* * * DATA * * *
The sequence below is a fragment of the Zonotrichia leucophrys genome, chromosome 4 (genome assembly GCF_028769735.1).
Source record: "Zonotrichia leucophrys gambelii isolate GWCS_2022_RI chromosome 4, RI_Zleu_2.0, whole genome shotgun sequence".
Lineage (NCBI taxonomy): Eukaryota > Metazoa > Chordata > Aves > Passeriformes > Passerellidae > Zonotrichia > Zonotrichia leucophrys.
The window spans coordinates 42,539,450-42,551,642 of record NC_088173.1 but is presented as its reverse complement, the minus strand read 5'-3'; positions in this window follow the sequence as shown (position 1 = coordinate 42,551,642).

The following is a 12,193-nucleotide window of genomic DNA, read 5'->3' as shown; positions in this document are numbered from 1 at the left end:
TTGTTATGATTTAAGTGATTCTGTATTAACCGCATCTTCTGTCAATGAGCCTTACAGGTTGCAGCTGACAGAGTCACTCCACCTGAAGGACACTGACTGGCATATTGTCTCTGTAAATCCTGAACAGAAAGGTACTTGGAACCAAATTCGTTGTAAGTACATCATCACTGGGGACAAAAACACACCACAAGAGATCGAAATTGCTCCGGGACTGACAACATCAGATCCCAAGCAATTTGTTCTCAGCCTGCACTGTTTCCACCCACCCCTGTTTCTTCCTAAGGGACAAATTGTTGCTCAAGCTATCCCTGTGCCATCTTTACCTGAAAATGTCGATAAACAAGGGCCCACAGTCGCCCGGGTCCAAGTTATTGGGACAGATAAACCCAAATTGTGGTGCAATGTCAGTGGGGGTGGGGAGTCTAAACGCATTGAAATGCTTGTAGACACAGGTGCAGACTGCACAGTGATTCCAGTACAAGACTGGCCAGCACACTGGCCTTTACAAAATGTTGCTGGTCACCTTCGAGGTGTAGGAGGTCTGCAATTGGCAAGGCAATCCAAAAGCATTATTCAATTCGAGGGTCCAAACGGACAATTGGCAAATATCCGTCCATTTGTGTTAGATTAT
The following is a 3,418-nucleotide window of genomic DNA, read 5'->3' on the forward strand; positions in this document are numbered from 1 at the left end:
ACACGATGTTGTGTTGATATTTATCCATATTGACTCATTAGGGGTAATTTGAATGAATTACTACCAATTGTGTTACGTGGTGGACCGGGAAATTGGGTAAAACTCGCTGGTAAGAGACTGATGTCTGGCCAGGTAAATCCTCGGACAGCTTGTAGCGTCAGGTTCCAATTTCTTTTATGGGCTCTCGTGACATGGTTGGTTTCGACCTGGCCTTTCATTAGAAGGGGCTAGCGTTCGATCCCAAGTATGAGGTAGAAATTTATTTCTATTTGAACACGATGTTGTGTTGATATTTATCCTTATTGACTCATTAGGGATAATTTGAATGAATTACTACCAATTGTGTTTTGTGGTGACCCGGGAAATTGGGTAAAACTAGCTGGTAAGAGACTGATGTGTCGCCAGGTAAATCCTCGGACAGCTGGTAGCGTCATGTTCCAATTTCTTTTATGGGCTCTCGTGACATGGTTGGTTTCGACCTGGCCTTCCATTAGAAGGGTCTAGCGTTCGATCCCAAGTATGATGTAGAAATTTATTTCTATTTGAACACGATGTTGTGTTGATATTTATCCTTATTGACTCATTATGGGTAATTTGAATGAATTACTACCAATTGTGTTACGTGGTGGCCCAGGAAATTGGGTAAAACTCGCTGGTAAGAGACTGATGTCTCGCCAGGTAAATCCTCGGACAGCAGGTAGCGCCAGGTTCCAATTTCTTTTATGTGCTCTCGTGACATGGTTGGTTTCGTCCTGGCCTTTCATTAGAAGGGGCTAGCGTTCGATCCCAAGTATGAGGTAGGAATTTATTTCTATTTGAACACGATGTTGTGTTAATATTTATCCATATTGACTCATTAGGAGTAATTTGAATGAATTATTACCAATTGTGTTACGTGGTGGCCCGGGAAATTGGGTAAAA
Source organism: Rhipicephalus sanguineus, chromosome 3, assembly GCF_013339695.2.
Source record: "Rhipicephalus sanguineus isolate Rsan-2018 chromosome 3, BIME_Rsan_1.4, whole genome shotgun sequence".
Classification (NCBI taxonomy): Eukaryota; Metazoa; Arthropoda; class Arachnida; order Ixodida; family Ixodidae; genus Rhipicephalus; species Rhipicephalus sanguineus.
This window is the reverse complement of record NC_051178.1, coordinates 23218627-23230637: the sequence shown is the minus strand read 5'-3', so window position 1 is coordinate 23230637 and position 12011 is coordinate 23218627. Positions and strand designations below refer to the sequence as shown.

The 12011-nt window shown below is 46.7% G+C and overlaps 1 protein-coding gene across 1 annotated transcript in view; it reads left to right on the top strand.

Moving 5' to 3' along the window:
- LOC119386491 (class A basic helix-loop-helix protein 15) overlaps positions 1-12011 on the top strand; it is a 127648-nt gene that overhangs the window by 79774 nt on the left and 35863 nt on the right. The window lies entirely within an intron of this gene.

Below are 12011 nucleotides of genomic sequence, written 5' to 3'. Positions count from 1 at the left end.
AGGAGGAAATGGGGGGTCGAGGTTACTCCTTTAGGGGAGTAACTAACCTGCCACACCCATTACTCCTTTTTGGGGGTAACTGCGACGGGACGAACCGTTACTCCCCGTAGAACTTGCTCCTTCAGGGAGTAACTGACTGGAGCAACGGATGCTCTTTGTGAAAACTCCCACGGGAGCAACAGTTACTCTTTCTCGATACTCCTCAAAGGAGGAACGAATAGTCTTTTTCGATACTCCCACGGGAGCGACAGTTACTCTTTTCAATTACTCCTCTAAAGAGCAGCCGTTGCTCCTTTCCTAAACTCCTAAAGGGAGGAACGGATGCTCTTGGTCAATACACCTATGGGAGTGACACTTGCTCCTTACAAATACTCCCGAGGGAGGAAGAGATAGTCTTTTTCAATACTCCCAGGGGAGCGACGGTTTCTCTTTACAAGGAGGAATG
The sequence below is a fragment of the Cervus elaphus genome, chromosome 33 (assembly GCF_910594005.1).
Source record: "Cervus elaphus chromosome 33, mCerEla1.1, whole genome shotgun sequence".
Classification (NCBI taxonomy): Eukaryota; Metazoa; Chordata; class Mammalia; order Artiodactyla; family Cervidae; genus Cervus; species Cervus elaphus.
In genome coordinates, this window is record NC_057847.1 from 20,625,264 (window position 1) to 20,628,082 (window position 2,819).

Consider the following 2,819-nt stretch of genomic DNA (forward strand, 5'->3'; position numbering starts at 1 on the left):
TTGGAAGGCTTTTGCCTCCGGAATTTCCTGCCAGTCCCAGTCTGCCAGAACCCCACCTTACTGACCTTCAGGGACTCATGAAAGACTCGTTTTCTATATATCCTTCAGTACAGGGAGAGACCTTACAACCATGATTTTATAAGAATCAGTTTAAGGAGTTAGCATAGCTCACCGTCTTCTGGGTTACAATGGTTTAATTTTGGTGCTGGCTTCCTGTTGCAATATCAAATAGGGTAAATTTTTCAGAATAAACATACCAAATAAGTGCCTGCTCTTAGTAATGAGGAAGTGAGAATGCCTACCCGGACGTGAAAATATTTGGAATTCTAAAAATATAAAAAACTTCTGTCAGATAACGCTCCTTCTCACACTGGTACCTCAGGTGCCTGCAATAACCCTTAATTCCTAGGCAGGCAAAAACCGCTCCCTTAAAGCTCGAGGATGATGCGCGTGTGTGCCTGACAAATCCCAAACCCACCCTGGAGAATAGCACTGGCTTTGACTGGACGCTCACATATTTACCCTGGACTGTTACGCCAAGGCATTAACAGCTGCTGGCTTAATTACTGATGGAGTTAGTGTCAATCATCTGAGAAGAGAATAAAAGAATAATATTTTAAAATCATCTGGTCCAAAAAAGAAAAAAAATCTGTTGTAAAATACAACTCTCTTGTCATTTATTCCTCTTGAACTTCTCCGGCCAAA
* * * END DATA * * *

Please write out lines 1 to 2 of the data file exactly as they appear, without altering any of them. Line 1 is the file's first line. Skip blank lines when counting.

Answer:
The sequence below is a fragment of the Zonotrichia leucophrys genome, chromosome 4 (genome assembly GCF_028769735.1).
Source record: "Zonotrichia leucophrys gambelii isolate GWCS_2022_RI chromosome 4, RI_Zleu_2.0, whole genome shotgun sequence".